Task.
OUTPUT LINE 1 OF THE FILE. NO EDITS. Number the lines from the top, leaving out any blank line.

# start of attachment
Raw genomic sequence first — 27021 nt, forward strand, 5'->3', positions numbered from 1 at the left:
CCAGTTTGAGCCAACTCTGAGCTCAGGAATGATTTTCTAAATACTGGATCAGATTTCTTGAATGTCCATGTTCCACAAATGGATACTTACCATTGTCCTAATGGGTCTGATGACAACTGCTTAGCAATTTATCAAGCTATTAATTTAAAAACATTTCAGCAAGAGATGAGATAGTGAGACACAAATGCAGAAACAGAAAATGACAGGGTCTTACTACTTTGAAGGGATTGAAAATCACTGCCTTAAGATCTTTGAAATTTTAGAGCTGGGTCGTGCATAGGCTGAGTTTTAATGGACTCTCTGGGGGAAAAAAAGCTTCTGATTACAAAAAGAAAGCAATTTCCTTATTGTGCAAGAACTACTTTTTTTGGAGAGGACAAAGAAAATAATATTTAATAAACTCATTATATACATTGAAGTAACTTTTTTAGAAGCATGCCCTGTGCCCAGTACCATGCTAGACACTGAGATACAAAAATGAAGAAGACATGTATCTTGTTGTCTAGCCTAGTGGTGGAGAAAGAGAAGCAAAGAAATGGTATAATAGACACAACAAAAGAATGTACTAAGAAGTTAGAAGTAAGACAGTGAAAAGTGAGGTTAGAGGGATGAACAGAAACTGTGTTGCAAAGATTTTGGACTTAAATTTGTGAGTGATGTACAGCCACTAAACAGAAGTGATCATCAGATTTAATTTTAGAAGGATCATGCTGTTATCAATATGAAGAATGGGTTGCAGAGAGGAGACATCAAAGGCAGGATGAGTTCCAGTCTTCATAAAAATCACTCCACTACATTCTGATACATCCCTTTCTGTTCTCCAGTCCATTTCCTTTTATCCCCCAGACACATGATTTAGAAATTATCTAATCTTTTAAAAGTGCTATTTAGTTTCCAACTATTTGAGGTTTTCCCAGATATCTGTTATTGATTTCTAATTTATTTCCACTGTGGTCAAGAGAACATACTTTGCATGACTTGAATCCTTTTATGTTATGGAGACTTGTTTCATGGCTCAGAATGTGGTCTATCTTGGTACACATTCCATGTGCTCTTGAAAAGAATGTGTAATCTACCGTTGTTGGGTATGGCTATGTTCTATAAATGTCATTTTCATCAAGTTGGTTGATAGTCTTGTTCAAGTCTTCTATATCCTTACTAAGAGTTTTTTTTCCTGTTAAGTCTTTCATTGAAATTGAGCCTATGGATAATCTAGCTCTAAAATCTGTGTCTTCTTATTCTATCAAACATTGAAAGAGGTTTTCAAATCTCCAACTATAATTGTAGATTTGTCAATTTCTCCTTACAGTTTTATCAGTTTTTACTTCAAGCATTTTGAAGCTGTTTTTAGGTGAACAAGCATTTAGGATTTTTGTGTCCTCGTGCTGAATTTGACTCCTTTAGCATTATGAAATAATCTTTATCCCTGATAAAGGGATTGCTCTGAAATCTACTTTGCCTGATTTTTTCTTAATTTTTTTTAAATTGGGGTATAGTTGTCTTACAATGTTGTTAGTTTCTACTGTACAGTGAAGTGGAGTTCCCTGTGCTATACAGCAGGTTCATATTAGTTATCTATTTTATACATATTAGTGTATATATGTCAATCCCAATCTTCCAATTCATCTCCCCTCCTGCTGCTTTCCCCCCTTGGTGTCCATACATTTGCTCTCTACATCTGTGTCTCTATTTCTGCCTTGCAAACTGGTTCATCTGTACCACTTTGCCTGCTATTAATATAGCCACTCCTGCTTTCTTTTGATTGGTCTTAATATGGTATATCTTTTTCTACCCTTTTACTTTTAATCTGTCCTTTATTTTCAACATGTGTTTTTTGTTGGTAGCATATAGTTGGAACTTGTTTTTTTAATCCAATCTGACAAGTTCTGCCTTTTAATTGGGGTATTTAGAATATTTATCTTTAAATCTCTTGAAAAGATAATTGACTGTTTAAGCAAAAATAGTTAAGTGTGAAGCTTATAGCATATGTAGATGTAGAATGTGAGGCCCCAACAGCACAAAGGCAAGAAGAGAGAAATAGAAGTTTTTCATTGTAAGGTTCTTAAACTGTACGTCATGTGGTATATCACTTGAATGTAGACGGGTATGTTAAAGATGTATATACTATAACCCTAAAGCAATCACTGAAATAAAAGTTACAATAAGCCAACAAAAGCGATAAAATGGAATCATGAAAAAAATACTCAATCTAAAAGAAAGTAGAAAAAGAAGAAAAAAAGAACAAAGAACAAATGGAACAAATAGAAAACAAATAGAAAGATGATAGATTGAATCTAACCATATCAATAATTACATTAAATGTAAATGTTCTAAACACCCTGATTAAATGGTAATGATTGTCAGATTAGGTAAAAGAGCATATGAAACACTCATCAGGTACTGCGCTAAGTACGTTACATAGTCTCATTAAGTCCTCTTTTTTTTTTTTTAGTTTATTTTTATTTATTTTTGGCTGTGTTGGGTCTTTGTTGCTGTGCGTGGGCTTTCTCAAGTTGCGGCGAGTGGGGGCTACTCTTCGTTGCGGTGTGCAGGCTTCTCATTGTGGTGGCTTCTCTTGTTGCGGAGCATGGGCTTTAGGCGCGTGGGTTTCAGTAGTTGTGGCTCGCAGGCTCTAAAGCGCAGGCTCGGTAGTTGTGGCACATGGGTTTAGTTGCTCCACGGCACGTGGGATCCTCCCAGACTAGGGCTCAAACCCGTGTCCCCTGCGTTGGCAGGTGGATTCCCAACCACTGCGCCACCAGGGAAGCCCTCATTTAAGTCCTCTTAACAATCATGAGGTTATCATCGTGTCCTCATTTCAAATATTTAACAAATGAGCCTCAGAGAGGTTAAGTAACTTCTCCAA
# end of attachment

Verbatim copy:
Raw genomic sequence first — 27021 nt, forward strand, 5'->3', positions numbered from 1 at the left: